Richland Man Sentenced to 15 Months for Tampering with Pill Bottles
GRAND RAPIDS, MI—U.S. Attorney Patrick A. Miles, Jr. announced today that Brian Francis Conover, 35, of Richland, Michigan, was sentenced to serve 15 months in federal custody. He was also ordered to pay $13,396 in restitution to Meijer Stores and will serve a year under court supervision after he is released from prison.
On November 3, 2014, Conover pleaded guilty to adulterating dietary supplements. From July 27, 2014 to August 15, 2014, he purchased over-the-counter dietary supplements from Meijer stores located in Kalamazoo, Allegan, and Calhoun counties. He then removed and substituted the contents of the pill bottles and returned the bottles to the store shelves, which he had repackaged and resealed in the original product boxes. The over-the-counter dietary supplements included Schiff Mega Red Omega-3 Krill Oil, Bayer Women’s One-A-Day, and Nature’s Bounty Biotin. Once discovered, Meijer removed all of the products from its shelves in the affected counties. Law enforcement officials examined the packages, bottles, and contents and discovered foreign substances, including pet food, raisins, chocolate chips, aspirin, prescription strength pain medication, such as acetaminophen and ibuprofen, and the prescription drugs Coumadin and Sotalol. Coumadin is a blood thinner and Sotalol is a medication to regulate heartbeats. Upon executing a search warrant on Conover’s apartment, on August 28, 2014, law enforcement found large quantities of the over-the-counter products, packaging, and bottles. Conover was arrested on September 2, 2014, and has remained in custody.
In imposing sentence, Chief U.S. District Judge Paul L. Maloney expressed dismay at Conover’s lack of concern for others and noted that Coumadin could be fatal if taken by the wrong person. Judge Maloney stated that Conover does what he wants to do with little or no concern for others and the rules. Judge Maloney further stated that the dollar amount loss did not fully reflect the impact on the public and Meijer.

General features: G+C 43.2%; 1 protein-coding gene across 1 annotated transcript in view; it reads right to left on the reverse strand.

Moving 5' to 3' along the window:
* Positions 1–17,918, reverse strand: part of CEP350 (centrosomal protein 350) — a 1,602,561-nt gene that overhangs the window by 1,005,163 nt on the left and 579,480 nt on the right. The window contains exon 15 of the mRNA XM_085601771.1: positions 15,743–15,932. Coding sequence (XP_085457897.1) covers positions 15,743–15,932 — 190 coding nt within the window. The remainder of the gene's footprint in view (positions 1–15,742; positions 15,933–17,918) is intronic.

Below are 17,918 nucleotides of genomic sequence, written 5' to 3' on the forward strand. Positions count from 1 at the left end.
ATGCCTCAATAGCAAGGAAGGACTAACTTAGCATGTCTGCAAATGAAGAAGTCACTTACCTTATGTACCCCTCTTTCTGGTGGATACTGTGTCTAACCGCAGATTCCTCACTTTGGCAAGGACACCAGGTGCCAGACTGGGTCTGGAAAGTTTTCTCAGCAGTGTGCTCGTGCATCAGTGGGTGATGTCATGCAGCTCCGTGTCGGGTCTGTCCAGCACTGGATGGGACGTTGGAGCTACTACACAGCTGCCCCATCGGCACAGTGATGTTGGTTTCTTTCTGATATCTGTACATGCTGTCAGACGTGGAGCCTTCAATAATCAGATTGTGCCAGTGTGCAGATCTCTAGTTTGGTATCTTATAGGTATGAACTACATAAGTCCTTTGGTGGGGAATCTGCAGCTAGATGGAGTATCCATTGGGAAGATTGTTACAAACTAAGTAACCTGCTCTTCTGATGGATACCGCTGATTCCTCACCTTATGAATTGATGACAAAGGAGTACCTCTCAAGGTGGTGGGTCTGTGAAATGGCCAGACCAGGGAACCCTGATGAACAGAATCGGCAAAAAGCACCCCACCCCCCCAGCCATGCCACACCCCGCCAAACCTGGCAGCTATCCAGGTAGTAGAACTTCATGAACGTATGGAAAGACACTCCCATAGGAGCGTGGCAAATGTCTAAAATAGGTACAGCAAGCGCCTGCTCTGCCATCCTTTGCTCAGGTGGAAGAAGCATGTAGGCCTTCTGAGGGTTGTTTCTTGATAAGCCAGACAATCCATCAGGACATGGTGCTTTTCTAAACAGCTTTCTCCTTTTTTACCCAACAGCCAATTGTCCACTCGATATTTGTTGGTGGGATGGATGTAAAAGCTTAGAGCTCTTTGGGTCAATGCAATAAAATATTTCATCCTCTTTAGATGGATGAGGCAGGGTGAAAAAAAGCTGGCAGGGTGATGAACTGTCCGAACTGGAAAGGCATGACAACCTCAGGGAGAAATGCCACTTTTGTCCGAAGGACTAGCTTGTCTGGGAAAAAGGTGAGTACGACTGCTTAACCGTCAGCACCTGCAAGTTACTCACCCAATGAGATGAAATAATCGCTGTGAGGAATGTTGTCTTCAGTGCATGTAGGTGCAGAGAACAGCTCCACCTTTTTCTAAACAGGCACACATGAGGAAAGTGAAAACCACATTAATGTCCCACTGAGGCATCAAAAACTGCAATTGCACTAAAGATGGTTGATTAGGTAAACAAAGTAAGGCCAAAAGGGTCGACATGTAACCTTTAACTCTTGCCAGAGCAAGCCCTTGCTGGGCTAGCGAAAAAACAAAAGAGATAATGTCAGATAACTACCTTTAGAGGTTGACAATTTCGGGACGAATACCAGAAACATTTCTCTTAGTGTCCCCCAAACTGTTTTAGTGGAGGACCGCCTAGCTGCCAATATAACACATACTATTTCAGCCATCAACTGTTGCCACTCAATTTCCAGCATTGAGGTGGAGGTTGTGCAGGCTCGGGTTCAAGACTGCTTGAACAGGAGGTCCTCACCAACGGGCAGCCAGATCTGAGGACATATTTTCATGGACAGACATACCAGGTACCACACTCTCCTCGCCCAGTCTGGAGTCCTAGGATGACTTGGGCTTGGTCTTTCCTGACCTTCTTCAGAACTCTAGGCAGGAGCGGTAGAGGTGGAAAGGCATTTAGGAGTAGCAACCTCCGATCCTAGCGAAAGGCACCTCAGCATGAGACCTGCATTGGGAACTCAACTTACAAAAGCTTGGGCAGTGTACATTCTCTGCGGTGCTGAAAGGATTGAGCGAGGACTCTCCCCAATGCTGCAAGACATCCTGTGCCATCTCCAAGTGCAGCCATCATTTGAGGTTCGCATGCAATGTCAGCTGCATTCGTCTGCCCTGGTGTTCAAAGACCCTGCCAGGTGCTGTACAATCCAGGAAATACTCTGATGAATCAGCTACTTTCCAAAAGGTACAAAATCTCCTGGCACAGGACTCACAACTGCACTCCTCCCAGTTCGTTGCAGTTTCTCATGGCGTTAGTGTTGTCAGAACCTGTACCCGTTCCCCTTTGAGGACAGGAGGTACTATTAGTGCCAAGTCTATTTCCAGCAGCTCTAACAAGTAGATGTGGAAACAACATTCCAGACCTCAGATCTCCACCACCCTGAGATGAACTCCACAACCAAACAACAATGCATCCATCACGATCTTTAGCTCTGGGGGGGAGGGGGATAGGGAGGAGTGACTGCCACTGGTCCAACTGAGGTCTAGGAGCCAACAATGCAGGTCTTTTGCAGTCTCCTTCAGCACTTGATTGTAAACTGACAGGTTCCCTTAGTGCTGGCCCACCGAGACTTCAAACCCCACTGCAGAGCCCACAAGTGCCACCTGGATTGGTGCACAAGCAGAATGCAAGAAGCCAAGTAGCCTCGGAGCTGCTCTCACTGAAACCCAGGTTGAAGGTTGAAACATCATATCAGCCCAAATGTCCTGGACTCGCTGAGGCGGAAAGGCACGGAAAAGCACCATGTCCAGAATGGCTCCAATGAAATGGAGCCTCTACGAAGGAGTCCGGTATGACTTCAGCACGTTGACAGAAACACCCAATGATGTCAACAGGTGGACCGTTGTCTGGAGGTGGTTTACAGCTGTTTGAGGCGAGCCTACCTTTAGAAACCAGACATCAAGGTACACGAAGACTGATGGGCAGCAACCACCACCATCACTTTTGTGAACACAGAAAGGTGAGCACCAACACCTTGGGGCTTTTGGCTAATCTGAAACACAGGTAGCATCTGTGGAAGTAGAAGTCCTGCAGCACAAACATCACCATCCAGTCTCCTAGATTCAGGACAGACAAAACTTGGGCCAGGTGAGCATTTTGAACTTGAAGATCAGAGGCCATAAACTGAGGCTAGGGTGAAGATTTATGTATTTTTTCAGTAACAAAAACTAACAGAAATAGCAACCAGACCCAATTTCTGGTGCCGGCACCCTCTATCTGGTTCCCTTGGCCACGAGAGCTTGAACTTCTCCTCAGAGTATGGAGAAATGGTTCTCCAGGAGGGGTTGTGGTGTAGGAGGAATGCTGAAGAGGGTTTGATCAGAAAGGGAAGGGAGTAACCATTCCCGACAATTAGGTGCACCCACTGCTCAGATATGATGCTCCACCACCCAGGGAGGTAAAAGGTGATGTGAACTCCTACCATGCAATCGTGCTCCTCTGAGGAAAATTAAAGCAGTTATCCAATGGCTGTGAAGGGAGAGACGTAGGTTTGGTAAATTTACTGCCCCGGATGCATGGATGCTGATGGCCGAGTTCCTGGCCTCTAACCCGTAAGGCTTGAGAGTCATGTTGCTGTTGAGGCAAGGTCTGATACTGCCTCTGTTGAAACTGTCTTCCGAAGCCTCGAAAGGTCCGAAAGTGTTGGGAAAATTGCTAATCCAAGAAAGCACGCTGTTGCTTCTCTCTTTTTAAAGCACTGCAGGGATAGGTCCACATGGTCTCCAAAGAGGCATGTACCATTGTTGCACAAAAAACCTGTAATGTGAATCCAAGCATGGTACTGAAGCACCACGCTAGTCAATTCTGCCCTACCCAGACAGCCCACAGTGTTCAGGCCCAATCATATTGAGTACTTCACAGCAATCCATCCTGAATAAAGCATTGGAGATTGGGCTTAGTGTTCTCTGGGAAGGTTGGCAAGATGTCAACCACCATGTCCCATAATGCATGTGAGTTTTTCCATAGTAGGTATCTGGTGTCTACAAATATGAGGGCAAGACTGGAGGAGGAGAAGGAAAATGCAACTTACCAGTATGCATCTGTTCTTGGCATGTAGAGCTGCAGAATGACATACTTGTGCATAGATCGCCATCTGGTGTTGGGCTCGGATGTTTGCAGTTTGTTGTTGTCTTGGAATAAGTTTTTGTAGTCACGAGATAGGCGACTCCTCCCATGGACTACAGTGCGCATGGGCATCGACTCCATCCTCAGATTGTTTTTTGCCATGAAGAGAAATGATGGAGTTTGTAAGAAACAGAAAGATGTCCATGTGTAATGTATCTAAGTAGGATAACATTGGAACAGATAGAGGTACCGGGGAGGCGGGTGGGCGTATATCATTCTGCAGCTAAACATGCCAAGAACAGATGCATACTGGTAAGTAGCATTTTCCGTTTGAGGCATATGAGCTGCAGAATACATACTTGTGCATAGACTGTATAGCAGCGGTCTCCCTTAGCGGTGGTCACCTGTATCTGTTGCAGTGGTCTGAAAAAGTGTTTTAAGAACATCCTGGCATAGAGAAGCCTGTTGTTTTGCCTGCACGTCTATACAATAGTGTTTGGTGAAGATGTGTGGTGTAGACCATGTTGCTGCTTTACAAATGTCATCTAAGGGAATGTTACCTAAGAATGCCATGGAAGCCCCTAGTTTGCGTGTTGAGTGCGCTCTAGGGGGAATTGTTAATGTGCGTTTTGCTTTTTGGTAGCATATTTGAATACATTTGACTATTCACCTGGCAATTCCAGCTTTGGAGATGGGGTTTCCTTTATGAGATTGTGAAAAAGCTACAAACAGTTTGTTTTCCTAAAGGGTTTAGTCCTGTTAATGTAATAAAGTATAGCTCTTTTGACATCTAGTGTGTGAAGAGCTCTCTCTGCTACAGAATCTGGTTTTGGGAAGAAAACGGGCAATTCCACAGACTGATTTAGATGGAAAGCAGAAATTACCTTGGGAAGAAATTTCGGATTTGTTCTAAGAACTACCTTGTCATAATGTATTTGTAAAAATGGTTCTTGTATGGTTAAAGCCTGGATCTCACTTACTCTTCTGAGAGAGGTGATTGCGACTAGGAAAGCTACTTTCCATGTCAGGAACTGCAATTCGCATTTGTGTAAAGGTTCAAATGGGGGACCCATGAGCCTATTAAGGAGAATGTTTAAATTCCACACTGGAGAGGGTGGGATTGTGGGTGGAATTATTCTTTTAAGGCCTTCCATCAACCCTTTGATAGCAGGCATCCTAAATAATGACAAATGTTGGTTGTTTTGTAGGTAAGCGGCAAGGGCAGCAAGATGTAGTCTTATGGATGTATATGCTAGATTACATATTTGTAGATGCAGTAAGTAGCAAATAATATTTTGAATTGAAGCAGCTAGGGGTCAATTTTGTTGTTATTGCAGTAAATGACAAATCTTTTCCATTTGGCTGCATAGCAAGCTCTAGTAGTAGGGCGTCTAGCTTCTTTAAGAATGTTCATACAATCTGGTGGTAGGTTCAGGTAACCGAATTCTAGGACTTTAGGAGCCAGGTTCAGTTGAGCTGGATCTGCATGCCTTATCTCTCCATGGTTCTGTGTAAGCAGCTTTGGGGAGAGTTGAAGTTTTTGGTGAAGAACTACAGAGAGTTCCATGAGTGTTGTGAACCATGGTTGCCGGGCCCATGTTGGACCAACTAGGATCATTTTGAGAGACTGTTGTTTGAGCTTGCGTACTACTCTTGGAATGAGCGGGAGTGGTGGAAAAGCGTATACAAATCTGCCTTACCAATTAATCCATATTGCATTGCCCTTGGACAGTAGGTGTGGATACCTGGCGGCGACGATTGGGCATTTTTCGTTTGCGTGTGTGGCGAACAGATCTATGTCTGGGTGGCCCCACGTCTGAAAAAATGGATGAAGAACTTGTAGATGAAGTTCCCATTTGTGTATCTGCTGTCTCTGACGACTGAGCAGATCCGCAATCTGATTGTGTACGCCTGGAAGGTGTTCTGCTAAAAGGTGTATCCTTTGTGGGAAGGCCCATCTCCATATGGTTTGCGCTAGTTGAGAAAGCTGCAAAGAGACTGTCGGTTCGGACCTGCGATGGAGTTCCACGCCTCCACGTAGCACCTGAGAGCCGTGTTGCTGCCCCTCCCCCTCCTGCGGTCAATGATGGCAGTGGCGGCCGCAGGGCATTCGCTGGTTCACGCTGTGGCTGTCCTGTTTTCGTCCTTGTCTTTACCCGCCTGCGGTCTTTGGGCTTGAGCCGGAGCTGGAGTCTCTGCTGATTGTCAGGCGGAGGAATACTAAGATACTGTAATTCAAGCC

U.S. Attorney Miles echoed Judge Maloney’s concerns, “Tampering with over-the-counter supplements and adulterating food can seriously harm or even kill people. Conover’s criminal actions were a blow to our trust and confidence in what we consume and put in our bodies. Americans rightfully demand that trust and confidence. Along with our federal and state law enforcement partners, we will vigorously investigate and prosecute this sort of criminal behavior.”
“The sentence imposed by the court in this matter reflects the seriousness of the potential harm the defendant’s actions could have inflicted on innocent consumers,” said Special Agent in Charge John J. Redmond, FDA Office of Criminal Investigations (OCI) Chicago Field Office. “OCI will continue to work with our law enforcement partners to pursue those who choose to put the public health at risk for their own personal gain.”
Investigation of this case was conducted by the FBI, Food and Drug Administration—Office of Criminal Investigations, Portage Public Safety, Kalamazoo County Sheriff’s Department, with the assistance of FBI and FDA-OCI in Minneapolis, Minnesota. Assistant United States Attorney Daniel Mekaru prosecuted the case.